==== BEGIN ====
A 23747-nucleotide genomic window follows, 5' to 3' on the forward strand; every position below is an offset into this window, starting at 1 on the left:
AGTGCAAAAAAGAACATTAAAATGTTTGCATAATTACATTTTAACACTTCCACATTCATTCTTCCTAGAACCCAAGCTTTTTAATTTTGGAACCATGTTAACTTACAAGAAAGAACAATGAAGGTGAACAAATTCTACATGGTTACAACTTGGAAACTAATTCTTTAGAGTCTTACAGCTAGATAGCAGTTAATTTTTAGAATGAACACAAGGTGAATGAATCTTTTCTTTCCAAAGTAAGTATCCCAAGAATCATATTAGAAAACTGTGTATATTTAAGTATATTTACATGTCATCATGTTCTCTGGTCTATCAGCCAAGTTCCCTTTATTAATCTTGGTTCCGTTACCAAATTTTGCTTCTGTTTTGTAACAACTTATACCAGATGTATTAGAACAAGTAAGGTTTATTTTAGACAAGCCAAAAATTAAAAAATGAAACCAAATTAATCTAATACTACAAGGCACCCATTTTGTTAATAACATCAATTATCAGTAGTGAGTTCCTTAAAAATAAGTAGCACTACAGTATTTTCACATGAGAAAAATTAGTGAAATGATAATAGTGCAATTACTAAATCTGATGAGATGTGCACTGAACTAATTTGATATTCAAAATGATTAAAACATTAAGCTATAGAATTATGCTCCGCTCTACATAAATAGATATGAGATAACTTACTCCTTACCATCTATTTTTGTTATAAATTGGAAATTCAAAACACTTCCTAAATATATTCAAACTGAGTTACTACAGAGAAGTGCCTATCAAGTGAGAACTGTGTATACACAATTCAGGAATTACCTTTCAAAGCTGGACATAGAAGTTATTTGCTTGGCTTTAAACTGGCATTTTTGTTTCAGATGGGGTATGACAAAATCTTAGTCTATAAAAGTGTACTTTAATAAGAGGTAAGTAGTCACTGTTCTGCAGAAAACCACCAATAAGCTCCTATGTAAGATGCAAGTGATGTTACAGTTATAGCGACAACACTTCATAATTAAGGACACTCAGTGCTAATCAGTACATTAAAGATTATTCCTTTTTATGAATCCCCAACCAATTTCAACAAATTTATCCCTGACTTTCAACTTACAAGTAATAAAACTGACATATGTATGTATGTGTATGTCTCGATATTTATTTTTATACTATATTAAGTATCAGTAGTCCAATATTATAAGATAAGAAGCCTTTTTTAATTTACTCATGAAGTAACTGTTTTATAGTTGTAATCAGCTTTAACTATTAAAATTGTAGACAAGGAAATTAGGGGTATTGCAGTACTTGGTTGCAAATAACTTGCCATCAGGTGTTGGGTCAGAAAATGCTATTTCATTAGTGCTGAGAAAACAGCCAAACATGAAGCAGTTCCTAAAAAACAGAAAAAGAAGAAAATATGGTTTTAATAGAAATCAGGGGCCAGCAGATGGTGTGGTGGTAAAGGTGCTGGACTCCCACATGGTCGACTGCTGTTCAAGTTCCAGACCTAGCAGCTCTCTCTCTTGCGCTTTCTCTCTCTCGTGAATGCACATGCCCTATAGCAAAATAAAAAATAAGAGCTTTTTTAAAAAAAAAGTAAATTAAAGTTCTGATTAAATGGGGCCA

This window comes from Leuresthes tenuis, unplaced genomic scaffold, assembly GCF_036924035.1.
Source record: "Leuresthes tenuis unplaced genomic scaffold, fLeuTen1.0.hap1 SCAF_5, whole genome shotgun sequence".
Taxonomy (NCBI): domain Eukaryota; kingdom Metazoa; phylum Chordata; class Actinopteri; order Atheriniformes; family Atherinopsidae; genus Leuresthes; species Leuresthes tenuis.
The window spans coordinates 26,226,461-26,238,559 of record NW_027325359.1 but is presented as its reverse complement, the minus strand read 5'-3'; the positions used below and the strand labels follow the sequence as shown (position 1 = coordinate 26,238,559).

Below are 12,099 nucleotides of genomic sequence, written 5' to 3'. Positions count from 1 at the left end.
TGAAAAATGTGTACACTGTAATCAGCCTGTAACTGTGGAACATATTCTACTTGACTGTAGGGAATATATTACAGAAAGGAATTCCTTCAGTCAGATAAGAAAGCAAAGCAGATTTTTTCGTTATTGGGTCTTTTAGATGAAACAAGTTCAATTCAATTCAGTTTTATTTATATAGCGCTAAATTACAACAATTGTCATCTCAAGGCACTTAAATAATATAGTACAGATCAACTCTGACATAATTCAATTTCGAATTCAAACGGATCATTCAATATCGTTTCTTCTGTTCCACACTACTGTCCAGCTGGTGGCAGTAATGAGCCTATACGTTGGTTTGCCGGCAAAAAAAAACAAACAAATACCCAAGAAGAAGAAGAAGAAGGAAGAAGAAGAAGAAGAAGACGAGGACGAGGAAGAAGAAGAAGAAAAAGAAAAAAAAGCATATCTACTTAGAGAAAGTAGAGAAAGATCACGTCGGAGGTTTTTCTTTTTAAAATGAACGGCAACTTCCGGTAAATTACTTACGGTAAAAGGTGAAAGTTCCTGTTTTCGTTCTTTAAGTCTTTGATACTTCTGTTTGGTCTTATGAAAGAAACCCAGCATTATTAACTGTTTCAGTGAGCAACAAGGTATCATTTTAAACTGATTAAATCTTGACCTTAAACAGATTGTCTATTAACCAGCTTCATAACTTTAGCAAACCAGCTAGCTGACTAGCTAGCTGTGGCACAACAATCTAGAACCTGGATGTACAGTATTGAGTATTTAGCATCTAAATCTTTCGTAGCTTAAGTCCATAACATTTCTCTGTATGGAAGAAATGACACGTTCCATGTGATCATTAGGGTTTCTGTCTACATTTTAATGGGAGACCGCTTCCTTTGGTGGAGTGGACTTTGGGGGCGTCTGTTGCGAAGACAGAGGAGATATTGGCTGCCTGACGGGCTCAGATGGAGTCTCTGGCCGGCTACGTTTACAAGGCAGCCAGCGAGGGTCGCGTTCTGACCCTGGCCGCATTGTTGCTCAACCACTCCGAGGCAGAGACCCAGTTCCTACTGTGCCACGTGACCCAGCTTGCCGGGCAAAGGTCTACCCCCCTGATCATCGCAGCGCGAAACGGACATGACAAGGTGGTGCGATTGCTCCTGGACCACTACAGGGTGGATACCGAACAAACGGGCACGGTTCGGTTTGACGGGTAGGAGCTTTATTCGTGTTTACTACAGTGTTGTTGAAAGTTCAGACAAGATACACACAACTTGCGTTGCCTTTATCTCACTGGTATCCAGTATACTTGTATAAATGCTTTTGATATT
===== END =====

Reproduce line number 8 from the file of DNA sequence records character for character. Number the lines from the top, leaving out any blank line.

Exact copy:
TGAAAAATGTGTACACTGTAATCAGCCTGTAACTGTGGAACATATTCTACTTGACTGTAGGGAATATATTACAGAAAGGAATTCCTTCAGTCAGATAAGAAAGCAAAGCAGATTTTTTCGTTATTGGGTCTTTTAGATGAAACAAGTTCAATTCAATTCAGTTTTATTTATATAGCGCTAAATTACAACAATTGTCATCTCAAGGCACTTAAATAATATAGTACAGATCAACTCTGACATAATTCAATTTCGAATTCAAACGGATCATTCAATATCGTTTCTTCTGTTCCACACTACTGTCCAGCTGGTGGCAGTAATGAGCCTATACGTTGGTTTGCCGGCAAAAAAAAACAAACAAATACCCAAGAAGAAGAAGAAGAAGGAAGAAGAAGAAGAAGAAGACGAGGACGAGGAAGAAGAAGAAGAAAAAGAAAAAAAAGCATATCTACTTAGAGAAAGTAGAGAAAGATCACGTCGGAGGTTTTTCTTTTTAAAATGAACGGCAACTTCCGGTAAATTACTTACGGTAAAAGGTGAAAGTTCCTGTTTTCGTTCTTTAAGTCTTTGATACTTCTGTTTGGTCTTATGAAAGAAACCCAGCATTATTAACTGTTTCAGTGAGCAACAAGGTATCATTTTAAACTGATTAAATCTTGACCTTAAACAGATTGTCTATTAACCAGCTTCATAACTTTAGCAAACCAGCTAGCTGACTAGCTAGCTGTGGCACAACAATCTAGAACCTGGATGTACAGTATTGAGTATTTAGCATCTAAATCTTTCGTAGCTTAAGTCCATAACATTTCTCTGTATGGAAGAAATGACACGTTCCATGTGATCATTAGGGTTTCTGTCTACATTTTAATGGGAGACCGCTTCCTTTGGTGGAGTGGACTTTGGGGGCGTCTGTTGCGAAGACAGAGGAGATATTGGCTGCCTGACGGGCTCAGATGGAGTCTCTGGCCGGCTACGTTTACAAGGCAGCCAGCGAGGGTCGCGTTCTGACCCTGGCCGCATTGTTGCTCAACCACTCCGAGGCAGAGACCCAGTTCCTACTGTGCCACGTGACCCAGCTTGCCGGGCAAAGGTCTACCCCCCTGATCATCGCAGCGCGAAACGGACATGACAAGGTGGTGCGATTGCTCCTGGACCACTACAGGGTGGATACCGAACAAACGGGCACGGTTCGGTTTGACGGGTAGGAGCTTTATTCGTGTTTACTACAGTGTTGTTGAAAGTTCAGACAAGATACACACAACTTGCGTTGCCTTTATCTCACTGGTATCCAGTATACTTGTATAAATGCTTTTGATATT